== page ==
Civil Engineers travel to Brazil to collaborate with the Iracambi Research Center
On May 17, a group of four Civil Engineering students embarked on a study abroad experience to Porto Alegre, Brazil to assist on a research at the Iracambi Research Center, located in portion of Brazil's Serra do Brigadeiro, which aims to repair the damage that Brazilian agriculture has done to the Atlantic Rainforest.
During their five-week visit, their aim was to assist the research through the design-build of the first of many isolated dormitories that would provide researchers with food, shelter and water–while not losing the focus of helping the forest regenerate itself.
Undergraduates that participated on this project under the direction of Professor of civil engineering Carlos Ferregut Ph.D., were Gabriel Haro, Eduardo Torres, Victor Garcia and graduate student Osvaldo Broesicke.
According to Osvaldo Broesicke, graduate student said that due to the lack of resources and availability of services, the project site was not ready.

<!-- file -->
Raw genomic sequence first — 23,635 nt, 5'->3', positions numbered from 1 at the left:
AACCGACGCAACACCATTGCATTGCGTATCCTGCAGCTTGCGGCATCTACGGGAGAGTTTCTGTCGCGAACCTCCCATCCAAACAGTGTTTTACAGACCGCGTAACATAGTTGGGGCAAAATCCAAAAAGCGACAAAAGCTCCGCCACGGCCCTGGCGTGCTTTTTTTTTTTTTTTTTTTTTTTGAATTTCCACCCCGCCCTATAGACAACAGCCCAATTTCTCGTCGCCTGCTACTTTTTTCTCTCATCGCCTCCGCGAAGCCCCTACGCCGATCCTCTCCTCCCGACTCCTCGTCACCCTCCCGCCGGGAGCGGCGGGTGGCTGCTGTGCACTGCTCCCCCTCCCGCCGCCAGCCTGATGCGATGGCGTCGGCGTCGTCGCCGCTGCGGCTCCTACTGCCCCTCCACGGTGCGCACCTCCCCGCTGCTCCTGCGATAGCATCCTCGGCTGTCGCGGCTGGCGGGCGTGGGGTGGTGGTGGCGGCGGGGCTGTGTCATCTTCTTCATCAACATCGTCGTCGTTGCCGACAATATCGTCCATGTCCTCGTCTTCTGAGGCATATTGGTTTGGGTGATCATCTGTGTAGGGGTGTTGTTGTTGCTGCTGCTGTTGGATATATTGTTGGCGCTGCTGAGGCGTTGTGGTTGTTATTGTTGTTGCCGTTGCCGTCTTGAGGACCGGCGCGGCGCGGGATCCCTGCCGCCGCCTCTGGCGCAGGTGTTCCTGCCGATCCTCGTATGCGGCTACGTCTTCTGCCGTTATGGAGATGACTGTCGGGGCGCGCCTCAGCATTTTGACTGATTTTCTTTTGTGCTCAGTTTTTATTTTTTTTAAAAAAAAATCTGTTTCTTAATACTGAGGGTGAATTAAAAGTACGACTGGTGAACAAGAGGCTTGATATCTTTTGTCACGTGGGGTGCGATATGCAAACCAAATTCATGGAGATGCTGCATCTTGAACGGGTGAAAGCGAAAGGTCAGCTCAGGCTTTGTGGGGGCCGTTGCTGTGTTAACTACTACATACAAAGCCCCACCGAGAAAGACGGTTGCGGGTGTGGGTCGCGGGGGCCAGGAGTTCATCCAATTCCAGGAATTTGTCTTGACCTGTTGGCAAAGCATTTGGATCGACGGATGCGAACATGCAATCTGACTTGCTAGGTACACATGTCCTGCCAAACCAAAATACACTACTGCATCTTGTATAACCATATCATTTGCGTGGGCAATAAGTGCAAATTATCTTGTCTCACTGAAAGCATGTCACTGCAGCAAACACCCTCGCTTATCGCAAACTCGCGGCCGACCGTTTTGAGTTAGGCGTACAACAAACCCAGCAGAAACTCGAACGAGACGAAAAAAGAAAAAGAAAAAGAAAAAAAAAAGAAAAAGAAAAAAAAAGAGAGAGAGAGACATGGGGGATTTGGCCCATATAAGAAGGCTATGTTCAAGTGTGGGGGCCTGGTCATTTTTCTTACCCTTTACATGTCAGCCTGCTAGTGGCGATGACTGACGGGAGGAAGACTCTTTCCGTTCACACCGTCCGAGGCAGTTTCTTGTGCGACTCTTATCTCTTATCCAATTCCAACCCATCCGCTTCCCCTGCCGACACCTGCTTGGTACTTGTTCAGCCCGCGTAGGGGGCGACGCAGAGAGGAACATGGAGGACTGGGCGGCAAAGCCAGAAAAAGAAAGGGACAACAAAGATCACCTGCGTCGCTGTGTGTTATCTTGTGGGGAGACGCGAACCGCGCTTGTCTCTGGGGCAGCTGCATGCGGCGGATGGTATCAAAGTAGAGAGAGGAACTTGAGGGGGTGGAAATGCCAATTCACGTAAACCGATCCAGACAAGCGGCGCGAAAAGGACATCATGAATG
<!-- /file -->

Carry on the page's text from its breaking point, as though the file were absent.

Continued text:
"In order to best use our time at the Iracambi Research Center, the combined Ball State-UTEP team decided to assist them with unfinished projects at the research center's core," Broesicke said. "Taking this new direction, our team created a master plan for the research center to allow for better use of space and future on-site sustainability projects, and completed an unfinished structure using on-site materials."
Towards the last weeks of June, the architects were able to transform the landscape of the research center by relocating key gathering areas to assist them with education of visitors. As an effect the UTEP-Ball State team completed a structure to be used for reception and museum/library space.
"Since the structural frame was already in place, the team constructed walls out of bamboo, reclaimed brick, mud, and used bottles," Broesicke said. "Having our work completed, Iracambi has a map to help them continue growth, while keeping its main goal in full view."
It was because of the tremendous support from Rosa Meguerian-Faria, Global Outreach Manager at the Graduate School, and Niamh Minion, Director of the Study Abroad Office along with effective team work at UTEP that this project was able to become a reality, Ferregut said.
"International experiences like this study abroad in Brazil complement the education of undergraduate and graduate students by giving them the opportunity to work as part of a multidisciplinary and multinational team in the solution of a practical problem," Ferregut said. "Not only do students learn how to apply and integrate their knowledge and technical skills to address engineering challenges in a different cultural and social setting, this experience also gives them more confidence of the education that UTEP has provided them."
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